By John Hubbuch
I believe passion is a communicable trait. My granddaughters Lily and Ava are the third generation of Hubbuchs to care about basketball. I'm pretty sure the highlight of Lily's fourth grade Christmas will be her pair of Steph Currie basketball shoes.
I suppose it was inevitable. I was born and raised in Indiana where basketball is king. Baseball and football just pass the time between hoops seasons. The iconic movie Hoosiers ain't about car racing. My dad bought my first hoop and attached it to our garage when I was in fourth grade. I spent hours playing by myself against imaginary opponents. That's even harder than you might think because I was also the announcer, coach and crowd. I was a basketball Sybil. I always made the winning buzzer beater. Eventually. In winter I shoveled the driveway, and shot baskets wearing cloth gloves with the fingers cut off.
All that hard work paid off because I made the Our Lady of Perpetual Help Eagles grade school team. In my four year career, I averaged 2.2 points per game. But I was adequate on defense.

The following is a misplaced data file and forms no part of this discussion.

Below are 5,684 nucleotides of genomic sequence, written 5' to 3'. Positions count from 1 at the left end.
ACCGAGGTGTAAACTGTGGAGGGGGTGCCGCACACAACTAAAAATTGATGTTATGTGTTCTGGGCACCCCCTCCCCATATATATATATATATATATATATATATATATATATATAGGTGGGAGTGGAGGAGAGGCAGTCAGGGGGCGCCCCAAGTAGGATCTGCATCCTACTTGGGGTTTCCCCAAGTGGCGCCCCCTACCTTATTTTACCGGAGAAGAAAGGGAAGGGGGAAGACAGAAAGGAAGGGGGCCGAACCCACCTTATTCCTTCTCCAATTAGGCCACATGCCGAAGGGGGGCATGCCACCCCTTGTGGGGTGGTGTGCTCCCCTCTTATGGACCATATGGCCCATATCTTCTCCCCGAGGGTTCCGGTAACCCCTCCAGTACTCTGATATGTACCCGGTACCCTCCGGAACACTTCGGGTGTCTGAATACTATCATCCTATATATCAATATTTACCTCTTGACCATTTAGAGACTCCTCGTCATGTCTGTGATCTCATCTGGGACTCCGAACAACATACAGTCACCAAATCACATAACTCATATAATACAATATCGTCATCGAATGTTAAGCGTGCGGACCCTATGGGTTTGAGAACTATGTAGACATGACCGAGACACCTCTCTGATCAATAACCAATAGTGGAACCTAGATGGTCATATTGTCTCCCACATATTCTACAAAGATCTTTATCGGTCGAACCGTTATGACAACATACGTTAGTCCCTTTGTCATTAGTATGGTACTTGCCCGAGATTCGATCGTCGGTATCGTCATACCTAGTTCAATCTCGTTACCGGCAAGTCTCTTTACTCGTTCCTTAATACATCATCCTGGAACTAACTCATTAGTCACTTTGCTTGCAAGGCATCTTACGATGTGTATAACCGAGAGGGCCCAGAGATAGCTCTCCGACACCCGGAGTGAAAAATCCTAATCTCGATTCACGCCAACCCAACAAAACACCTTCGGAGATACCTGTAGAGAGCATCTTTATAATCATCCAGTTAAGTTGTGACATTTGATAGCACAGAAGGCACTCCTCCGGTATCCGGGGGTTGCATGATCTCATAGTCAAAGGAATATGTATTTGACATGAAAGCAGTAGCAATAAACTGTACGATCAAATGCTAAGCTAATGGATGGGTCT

My three sons all played through high school. I coached them in parks and rec and the YMCA leagues. Our family lived and breathed basketball — played, practiced, watched it live and on TV. We cheered madly for the Bulls and Indiana and coach Bob Knight, who personified the game for us until he spiraled into egoism and misanthropy. Chris was a basketball manager in college and coaches his kids now that they are old enough to play. I wouldn't look at a house unless it had a good hoop.
Basketball for us was an essential part of the Oak Park diversity experience. The boys and I were, from time to time, in the minority in gymnasiums in the area. Most of the friendships we made with African Americans were made through playing and coaching basketball. Rural, suburban and inner-city boys and girls all share a desire to put the ball through that orange ring. Basketball is our most inclusive sport.
I am by 30 years the oldest participant in a 15-year-old fantasy NBA league with my sons and their friends. I tell the girls about the intricacies of feeding the post, the drop step, the cross over, the box out, denial with the off hand — all the wonderful details that make the sport so special. I have so many basketball memories.
Chris recently noted that if he had to rank-order the people, events, experiences or activities that have influenced him as a person, basketball would be pretty far up on that list.
Answer Book 2018
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